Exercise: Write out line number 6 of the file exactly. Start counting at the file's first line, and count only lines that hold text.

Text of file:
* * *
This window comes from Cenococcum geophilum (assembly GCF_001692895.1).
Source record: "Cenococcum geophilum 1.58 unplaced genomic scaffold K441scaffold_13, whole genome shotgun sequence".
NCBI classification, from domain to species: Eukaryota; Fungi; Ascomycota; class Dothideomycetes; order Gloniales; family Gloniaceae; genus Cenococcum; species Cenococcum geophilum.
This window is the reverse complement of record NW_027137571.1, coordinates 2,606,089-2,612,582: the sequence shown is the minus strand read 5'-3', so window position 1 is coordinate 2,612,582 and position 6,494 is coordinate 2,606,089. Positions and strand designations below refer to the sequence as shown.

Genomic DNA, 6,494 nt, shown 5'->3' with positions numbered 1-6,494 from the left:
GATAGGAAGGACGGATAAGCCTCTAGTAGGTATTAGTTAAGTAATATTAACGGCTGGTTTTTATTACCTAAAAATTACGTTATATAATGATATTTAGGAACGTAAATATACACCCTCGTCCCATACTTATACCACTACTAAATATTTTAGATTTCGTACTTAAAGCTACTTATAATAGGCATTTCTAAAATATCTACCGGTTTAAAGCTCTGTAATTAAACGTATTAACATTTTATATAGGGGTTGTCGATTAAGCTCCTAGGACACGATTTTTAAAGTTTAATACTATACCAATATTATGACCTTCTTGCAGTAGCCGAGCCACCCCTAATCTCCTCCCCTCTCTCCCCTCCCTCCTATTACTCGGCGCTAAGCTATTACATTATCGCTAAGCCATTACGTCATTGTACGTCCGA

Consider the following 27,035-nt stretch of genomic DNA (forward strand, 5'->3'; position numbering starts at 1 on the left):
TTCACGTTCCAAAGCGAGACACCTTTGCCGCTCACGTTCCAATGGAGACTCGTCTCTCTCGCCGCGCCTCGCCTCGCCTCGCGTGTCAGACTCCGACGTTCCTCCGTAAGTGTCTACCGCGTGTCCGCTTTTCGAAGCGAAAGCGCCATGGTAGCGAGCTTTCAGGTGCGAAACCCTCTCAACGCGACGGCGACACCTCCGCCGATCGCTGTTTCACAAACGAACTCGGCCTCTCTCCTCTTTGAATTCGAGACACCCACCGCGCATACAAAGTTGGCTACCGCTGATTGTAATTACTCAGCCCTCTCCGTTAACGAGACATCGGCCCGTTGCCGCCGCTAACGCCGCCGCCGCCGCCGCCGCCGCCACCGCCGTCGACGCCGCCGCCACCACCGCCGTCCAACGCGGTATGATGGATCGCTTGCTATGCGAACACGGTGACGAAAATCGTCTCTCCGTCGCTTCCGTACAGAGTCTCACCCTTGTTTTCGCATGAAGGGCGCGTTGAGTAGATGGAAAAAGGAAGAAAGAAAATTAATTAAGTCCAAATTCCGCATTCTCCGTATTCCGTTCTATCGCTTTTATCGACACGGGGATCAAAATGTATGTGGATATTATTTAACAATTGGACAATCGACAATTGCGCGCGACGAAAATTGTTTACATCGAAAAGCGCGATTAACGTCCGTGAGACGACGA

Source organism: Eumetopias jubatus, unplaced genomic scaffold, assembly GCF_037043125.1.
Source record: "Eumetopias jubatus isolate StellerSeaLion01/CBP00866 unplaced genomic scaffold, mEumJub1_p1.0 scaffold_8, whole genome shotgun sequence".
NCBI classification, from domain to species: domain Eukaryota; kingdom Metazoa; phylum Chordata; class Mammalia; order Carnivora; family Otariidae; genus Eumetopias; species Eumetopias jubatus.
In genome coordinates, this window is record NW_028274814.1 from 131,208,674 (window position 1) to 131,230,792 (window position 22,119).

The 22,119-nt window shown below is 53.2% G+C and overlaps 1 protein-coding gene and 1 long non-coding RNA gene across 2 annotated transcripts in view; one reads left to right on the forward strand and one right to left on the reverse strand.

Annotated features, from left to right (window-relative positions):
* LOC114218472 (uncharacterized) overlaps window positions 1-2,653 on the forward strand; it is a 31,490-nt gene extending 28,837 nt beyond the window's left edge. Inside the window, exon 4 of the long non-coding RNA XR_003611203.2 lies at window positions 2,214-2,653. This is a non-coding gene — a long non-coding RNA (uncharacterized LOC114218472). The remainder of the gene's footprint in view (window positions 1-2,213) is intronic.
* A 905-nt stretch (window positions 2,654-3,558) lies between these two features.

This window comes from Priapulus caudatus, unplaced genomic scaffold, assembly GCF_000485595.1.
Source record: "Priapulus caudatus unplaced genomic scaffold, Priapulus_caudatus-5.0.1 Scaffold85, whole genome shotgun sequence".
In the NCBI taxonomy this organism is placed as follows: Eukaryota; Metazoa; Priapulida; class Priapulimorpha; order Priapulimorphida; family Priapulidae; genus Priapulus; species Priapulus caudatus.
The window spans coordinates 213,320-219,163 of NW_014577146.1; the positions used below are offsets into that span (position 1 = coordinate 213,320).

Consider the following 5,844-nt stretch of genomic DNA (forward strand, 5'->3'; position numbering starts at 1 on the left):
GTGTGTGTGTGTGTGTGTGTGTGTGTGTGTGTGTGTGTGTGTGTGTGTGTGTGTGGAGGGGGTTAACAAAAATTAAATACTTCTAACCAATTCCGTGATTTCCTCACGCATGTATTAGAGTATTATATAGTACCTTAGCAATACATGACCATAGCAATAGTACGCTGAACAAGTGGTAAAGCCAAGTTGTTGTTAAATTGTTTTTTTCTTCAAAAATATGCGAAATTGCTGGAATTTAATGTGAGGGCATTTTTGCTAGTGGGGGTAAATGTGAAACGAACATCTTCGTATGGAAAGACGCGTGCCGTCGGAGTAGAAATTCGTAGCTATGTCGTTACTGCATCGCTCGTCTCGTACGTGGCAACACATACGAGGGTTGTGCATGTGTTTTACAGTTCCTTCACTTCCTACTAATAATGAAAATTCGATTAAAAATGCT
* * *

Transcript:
GATAGGAAGGACGGATAAGCCTCTAGTAGGTATTAGTTAAGTAATATTAACGGCTGGTTTTTATTACCTAAAAATTACGTTATATAATGATATTTAGGAACGTAAATATACACCCTCGTCCCATACTTATACCACTACTAAATATTTTAGATTTCGTACTTAAAGCTACTTATAATAGGCATTTCTAAAATATCTACCGGTTTAAAGCTCTGTAATTAAACGTATTAACATTTTATATAGGGGTTGTCGATTAAGCTCCTAGGACACGATTTTTAAAGTTTAATACTATACCAATATTATGACCTTCTTGCAGTAGCCGAGCCACCCCTAATCTCCTCCCCTCTCTCCCCTCCCTCCTATTACTCGGCGCTAAGCTATTACATTATCGCTAAGCCATTACGTCATTGTACGTCCGA